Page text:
An ambitious project like the Great to Eight Research Agenda needs to grapple with many tensions and potentially opposing issues. One that we’ve been pondering lately is how to leverage both the deep specialised knowledge of experts, and encourage collaboration and creative partnerships.
The recent review of the Australian and New Zealand Standard Research Classifications wrestled with the same topic, asking in its consultation how the ANZSRC could be revised to better classify interdisciplinary and multidisciplinary research. From their report:
“The Review found that there was no viable solution that could be applied to the classification to resolve or avoid this issue.”
For the purposes of research classification, allowing users to assign multiple codes to research data, or apportion research across multiple codes, was agreed by the consultees to work well enough most of the time. But is assigning value and priority to research questions in the development of a research agenda a different matter?
There’s some interesting evidence that unorthodox collaborations can unlock tremendous potential. In the 2019 book Range, by David Epstein, the author uses the example of Broadway musicals. He notes that the 1920s featured dozens of productions with famous and talented names, including Cole Porter, Irving Berlin, and George Gershwin. Yet the same period saw an unusually high number of flops, up to 90% of new shows. For contrast, he looks at the current smash hit Hamilton, which blends the unlikely ingredients of classical Broadway, hip hop, and American biographical history. The atypical combination of typical forms invigorates the art form and unleashes creativity.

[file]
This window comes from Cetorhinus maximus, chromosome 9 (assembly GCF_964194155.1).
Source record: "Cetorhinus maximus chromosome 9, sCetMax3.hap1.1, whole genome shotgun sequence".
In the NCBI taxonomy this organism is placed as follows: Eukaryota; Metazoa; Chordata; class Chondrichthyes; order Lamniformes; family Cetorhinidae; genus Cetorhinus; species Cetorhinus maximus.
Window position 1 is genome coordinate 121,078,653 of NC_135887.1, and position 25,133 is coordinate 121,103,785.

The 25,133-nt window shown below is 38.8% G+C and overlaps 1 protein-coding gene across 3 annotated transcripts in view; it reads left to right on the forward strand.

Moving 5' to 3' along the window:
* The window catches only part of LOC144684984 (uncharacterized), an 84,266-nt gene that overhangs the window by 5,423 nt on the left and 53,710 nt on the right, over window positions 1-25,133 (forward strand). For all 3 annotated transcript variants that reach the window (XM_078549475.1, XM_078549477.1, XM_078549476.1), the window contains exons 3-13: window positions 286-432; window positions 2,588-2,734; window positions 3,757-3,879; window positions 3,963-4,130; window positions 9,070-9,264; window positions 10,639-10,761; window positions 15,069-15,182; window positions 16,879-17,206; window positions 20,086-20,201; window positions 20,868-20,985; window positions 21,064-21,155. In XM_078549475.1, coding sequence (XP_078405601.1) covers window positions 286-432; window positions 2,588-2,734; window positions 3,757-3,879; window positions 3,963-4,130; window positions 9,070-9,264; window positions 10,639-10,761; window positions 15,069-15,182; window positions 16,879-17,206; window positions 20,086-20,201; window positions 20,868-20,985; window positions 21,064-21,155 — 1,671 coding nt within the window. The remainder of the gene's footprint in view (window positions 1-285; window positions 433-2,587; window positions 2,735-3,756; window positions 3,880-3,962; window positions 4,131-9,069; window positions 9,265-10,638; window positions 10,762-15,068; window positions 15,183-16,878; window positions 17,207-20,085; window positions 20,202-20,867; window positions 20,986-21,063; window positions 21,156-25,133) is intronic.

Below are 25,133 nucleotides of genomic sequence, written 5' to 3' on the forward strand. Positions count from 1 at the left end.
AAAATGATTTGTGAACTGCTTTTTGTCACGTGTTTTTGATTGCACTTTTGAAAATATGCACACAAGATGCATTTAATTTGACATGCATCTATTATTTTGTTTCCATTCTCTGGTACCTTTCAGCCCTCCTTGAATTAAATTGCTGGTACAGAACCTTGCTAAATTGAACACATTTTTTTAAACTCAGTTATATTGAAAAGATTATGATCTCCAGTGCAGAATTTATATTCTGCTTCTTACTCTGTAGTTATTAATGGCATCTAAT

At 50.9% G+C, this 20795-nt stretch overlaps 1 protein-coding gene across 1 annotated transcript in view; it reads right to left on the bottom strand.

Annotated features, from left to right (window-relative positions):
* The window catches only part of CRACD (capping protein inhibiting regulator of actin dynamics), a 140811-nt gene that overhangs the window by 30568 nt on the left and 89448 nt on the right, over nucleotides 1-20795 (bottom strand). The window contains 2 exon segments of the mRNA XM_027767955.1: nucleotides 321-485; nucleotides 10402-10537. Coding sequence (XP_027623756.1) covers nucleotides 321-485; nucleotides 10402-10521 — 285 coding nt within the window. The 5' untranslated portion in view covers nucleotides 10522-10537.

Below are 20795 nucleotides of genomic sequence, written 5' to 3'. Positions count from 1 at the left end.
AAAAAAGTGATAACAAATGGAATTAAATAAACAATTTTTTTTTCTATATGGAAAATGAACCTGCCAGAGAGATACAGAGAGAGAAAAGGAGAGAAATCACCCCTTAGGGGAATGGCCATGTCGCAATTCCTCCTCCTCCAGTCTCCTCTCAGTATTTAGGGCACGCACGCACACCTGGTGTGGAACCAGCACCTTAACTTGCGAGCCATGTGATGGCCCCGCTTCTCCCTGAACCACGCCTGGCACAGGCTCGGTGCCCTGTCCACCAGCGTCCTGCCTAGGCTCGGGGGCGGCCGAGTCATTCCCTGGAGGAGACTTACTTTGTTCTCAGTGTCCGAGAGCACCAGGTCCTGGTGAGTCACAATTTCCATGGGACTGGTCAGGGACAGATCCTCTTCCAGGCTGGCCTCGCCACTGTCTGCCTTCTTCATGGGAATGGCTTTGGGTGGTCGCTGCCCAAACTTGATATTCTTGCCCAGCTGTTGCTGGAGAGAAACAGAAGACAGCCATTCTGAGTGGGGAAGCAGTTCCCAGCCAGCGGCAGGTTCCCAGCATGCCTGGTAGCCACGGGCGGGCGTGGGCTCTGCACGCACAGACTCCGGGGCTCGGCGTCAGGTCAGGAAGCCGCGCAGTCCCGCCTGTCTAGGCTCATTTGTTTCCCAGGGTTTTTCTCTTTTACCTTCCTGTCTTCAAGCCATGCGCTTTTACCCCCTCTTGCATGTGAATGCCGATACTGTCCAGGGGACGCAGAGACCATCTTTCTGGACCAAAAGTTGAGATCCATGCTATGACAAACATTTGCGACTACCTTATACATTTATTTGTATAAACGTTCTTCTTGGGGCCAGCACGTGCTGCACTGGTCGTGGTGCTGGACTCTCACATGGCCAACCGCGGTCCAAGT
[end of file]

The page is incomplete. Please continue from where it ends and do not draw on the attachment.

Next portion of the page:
Sociologist Professor Brian Uzzi of the Kellogg School of Management, Northwestern University, says novel collaborations allow creators “to take ideas that are conventions in one area and bring them into a new area, where they’re suddenly seen as invention”. He describes human creativity as “an import/export business of ideas”.
Uzzi and his team analysed eighteen million papers from a range of disciplines to find out whether atypical combinations of knowledge made a difference. If a paper cited other areas of research that rarely appeared together, it was deemed to use an atypical knowledge combination. The papers that were most cited over the next ten years featured both conventional knowledge combinations and atypical combinations.
“The highest-impact science is primarily grounded in exceptionally conventional combinations of prior work yet simultaneously features an intrusion of unusual combinations. Papers of this type were twice as likely to be highly cited works. Novel combinations of prior work are rare, yet teams are 37.7% more likely than solo authors to insert novel combinations into familiar knowledge domains.”1
Professor Luis A. Nunes Amaral, the co-Director of the Northwestern Institute on Complex Systems, found that ecosystems that foster successful teams have similar characteristics. Individuals move easily between teams, cross organisational and disciplinary boundaries, and find new collaborators2.
So what does this mean for the ecosystem we hope to build with the Great to Eight research agenda? It means that if we want new and creative solutions for our most entrenched problems, we need to find a way of ensuring that deep subject matter expertise – the “conventional” knowledge – is both allowed and encouraged to cross-pollinate in atypical ways.
1Atypical Combinations and Scientific Impact, Brian Uzzi, Satyam Mukherjee, Michael Stringer, Ben Jones, Science 25 Oct 2013 : 468-472
2Team Assembly Mechanisms Determine Collaboration Network Structure and Team Performance, Roger Guimera, Brian Uzzi, Jarret Spiro, Luis A Nunes Amaral, Science 29 Apr 2005 : 697-702